The U.S. Army’s standard issue, the M-1903 Springfield rifle, received a few technical innovations during World War I. Of course, there was the addition of optical sights, or scopes. The most unusual adaptation was the Pederson Device, a mechanism that replaced the bolt on a slightly modified 03 rifle called the Mark 1, thereby converting it into a semiautomatic weapon firing a .30 cal. pistol-length cartridge from a detachable 40-round box type magazine. In theory it would dramatically increase short-range firepower for trench fighting and assaults. Soldiers could use their weapon normally until close combat loomed, then with a simple switch of the bolt, they had a semi- automatic rifle that fired 15 rounds per minute. Although the device was invented by John Pedersen, an employee at Remington Arms, before the U.S. entered WW1 none were ever issued to the soldiers. Before the contract was cancelled about 65,000 of the devices were made, along with 1.6 million of the magazines and over 1 million of the Mark 1 rifles. These wound up being stored in depots until 1931, when the Army was seeking a replacement for the M-1903, the Pedersen rifles were destroyed so as to keep them from falling into the hands of criminals. Most of them were burned, although the devices stored at San Antonio, Texas, reportedly were broken up and scattered in freshly poured sidewalks to reinforce the concrete. A few survive in private collections and museums, some of them bearing scorch marks. Pedersen also designed bolts for the M-1917 Enfield rifles and the Moisin-Nagants held back from Russia, but neither of these made it into production. Later he designed a semi-automatic rifle called the T1E3 which lost the competition to the Garand rifle in 1932.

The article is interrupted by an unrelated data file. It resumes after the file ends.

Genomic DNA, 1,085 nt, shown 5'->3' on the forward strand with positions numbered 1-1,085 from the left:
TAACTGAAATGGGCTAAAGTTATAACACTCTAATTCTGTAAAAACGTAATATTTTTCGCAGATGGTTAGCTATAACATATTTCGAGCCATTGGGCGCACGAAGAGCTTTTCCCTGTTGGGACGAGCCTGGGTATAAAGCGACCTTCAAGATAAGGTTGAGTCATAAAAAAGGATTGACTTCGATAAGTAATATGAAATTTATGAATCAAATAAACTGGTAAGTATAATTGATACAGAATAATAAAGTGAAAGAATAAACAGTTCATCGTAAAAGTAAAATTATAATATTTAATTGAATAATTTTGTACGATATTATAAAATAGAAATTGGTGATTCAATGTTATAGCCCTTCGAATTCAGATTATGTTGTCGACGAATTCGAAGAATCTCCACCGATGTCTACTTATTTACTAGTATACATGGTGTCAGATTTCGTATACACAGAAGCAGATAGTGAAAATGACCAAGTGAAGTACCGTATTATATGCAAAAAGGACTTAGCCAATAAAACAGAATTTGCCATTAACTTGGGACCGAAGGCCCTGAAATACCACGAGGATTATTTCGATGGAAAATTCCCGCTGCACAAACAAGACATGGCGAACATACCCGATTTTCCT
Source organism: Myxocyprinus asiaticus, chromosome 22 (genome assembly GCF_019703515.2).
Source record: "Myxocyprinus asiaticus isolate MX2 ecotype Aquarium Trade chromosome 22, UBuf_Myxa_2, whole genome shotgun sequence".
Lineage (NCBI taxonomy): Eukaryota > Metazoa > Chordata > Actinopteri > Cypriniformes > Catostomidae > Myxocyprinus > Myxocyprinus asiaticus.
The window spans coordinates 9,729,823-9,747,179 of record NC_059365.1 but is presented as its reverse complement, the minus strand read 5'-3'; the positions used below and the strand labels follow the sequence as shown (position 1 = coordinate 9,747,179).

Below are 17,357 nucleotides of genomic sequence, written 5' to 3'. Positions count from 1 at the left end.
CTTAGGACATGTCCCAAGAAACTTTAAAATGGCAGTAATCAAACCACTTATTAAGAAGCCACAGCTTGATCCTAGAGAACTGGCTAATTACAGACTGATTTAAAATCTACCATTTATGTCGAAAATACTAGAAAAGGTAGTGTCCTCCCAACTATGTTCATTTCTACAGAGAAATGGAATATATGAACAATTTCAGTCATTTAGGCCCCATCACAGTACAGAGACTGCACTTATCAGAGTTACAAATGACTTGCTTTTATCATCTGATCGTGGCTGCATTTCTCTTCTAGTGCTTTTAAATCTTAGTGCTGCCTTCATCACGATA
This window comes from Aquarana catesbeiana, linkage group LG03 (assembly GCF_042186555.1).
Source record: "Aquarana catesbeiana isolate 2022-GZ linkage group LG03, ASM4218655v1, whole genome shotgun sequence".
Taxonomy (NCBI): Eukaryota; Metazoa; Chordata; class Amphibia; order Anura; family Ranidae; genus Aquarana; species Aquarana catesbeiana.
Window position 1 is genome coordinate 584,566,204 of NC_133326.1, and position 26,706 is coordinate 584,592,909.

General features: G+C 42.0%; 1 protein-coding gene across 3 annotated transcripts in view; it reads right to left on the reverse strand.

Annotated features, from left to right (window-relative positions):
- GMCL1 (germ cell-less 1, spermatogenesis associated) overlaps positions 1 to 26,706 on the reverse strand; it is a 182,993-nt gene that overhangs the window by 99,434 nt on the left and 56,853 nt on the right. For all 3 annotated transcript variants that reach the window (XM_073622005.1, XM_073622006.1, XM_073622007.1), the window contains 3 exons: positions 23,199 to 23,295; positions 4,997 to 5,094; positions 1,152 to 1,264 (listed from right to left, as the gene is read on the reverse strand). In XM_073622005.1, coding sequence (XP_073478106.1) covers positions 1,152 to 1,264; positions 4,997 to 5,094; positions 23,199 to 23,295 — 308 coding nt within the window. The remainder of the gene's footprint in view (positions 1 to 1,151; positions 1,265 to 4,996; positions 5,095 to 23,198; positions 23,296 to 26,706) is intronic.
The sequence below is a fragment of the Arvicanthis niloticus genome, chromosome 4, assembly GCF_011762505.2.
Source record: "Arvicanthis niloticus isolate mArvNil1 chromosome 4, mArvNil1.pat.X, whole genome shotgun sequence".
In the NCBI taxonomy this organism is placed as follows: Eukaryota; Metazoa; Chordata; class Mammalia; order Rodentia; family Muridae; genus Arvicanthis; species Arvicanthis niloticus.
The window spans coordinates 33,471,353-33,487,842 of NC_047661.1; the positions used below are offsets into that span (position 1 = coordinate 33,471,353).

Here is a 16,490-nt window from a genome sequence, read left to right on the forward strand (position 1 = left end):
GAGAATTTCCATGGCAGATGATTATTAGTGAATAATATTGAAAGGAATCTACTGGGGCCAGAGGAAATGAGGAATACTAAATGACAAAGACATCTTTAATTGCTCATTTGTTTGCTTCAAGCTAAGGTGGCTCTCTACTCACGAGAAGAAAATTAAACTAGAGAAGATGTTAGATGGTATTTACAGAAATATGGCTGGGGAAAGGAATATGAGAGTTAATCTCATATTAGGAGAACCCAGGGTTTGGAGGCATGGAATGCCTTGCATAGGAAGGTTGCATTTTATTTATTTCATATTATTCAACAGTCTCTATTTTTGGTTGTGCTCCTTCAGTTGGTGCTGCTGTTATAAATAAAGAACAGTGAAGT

James (“Jim”) Patton BS BA MPA is a retired state official from Shawnee, Kansas and a frequent contributor to several WW1 e-publications, including "Roads to the Great War," "St. Mihiel Tripwire," "Over the Top" and "Medicine in the First World War." He has spent many hours walking the WW1 battlefields, and is also an authority on British regiments and a collector of their badges. An Army Engineer during the Vietnam War, he does work for the US World War 1 Centennial Commission and is affiliated with the WW1 Historical Association, the Western Front Association, the Salonika Campaign Society and the Gallipoli Association.